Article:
Part 1 of this series discussed three initial steps you can take to begin your natural disaster preparation plan. In this post, you will be introduced to three key plans that can help you, your employees, and your facility quickly respond to an impending natural disaster.
“What?! More plans?” you groan. Not to worry, much of the information you’ll need for your natural disaster plan is already available in your emergency response plans and evacuation plans. It is best to pull that information out and put it in a stand-alone natural disaster plan so getting to it is quick and easy—you don’t want to be pouring through three other plans to find the natural disaster information you desperately need.
Every business needs to establish the emergency communications procedures to be used during a crisis. Identify an emergency communications coordinator that will work with specific individuals responsible for communications in distinct parts of your facility. You may also want to establish an emergency alert system for your site. Cellular communications can be easily disrupted during a natural disaster, so have alternative methods of communication established. Make sure your employees are well trained on how your emergency communications plan will work.
The Insurance Institute for Business and Home Safety (IBHS) provides excellent guidance and options you may want to consider using in your emergency communications plan. You can find the IBHS information here:
Know your shelter and evacuation plan. The type of natural disaster will determine if you and your employees need to evacuate the facility or shelter in-place. Include specific procedures and locations for each type of natural disaster you identify as having the potential to strike your site. Make sure your employees are trained on the correct shelter and evacuation procedures and that you provide reminder training before common natural disaster seasons arrive.
Have an emergency shutdown plan for securing materials and equipment that may be at risk during a natural disaster, such as those in outside areas or other vulnerable locations on your site. Identify equipment that needs to be powered down safely, equipment and materials that need to be secured, and utilities that may need to be shut off. If you have adequate warning of an impending natural disaster, arrange for hazardous and other regulated wastes to be removed from your facility by your waste disposal partner.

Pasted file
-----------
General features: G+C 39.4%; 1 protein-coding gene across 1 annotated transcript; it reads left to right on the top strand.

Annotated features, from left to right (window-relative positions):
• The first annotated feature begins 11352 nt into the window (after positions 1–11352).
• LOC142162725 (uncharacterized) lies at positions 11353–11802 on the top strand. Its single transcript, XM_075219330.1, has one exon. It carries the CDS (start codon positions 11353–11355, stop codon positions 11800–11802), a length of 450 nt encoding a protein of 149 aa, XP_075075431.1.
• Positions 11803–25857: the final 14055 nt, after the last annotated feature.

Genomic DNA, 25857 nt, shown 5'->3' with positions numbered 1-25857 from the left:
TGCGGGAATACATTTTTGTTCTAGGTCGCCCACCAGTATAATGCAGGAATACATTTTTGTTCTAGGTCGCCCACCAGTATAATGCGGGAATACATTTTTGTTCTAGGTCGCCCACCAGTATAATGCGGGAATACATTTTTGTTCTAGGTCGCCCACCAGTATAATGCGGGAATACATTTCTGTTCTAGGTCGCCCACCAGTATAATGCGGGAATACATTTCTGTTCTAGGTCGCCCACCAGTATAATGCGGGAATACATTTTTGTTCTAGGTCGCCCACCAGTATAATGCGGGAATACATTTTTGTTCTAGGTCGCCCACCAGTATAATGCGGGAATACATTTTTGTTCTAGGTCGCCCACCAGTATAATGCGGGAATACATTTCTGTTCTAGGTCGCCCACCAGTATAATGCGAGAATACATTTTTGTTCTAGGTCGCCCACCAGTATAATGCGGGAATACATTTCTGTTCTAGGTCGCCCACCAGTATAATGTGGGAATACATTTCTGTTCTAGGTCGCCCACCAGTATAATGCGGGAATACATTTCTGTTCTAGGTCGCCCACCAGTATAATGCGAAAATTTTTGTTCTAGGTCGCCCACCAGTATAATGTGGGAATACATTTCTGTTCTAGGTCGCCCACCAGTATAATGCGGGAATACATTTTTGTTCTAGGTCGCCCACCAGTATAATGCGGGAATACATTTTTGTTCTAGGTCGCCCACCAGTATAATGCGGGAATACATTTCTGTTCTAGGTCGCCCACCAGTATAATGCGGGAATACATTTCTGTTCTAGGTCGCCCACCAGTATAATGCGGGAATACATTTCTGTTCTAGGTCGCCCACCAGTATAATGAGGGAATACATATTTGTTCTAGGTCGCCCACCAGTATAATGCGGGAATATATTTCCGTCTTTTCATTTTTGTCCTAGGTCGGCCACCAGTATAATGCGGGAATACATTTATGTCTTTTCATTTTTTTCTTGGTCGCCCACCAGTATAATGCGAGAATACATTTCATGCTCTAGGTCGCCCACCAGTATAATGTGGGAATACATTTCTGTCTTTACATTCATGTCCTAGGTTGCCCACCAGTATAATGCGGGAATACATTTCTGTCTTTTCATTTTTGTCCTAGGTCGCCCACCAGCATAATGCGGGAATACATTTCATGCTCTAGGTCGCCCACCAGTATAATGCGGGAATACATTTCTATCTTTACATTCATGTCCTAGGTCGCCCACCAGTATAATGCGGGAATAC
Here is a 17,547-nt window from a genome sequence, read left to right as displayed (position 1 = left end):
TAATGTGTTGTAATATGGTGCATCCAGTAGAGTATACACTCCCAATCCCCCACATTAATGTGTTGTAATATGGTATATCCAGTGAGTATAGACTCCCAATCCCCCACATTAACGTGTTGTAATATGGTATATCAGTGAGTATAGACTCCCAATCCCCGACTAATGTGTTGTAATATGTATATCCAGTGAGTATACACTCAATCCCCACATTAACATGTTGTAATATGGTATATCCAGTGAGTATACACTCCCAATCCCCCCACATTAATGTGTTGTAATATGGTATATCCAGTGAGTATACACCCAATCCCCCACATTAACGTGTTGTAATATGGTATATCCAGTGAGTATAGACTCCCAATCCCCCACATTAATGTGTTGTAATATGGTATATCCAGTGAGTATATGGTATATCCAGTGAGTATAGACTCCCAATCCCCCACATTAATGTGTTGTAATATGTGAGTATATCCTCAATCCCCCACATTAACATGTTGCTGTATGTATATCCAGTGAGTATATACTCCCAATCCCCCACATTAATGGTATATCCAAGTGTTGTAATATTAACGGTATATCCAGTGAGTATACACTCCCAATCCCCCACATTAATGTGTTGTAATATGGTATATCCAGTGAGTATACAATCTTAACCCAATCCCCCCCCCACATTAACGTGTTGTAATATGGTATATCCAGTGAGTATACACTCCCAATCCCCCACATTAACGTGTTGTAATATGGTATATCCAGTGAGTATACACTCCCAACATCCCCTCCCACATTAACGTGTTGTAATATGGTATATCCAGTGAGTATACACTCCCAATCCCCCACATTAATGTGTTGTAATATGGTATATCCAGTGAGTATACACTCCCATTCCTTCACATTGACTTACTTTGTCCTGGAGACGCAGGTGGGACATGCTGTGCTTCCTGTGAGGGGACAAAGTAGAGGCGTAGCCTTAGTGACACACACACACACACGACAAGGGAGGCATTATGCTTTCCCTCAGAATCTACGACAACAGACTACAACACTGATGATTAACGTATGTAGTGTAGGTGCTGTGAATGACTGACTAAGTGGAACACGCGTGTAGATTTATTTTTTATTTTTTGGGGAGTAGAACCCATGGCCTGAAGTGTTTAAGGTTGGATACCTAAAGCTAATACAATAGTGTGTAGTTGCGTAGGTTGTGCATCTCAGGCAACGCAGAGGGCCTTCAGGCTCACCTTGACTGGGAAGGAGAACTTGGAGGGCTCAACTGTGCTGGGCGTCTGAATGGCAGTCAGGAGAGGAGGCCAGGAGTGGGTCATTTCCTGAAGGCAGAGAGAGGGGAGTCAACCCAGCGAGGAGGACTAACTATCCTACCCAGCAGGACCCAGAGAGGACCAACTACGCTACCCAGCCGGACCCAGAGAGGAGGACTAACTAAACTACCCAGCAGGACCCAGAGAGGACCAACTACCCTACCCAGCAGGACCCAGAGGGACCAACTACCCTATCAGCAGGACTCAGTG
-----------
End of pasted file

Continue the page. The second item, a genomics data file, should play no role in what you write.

IBHS offers an “EZ-PREP™ Emergency Preparedness and Response Planning” guide for preparing an emergency preparedness and response plan, including customizable checklists for supplies and emergency preparation and response tasks. You can download the guide and checklists here:
Next up in this series, we will present tips for getting started on your Business Continuity Plan, a must-have as you prepare for the unpredictable.
Learn more about our new service offering, freight brokerage, and the trusted partnership it provides our customers.
Ethan Puckett, Corporate Black Belt, shares how Heritage’s Lean Six Sigma program takes a proactive approach to strategic problem solving
Check out this interview with several Heritage employees about how they live out our value of the Freedom to Learn and Grow.
Heritage hosted our 13th annual Habitat for Humanity build this month, partnering with over70 employees from various THG companies.
Bill Garrison, Director of Strategic Solutions, shares how the Heritage family leverages R&D to identify wastestream opportunities for customers.
Learn how our field chemists build trust and relationships within their own teams and with customers.
Learn more about our 6Safety Program and recent changes that help to protect the Heritage family.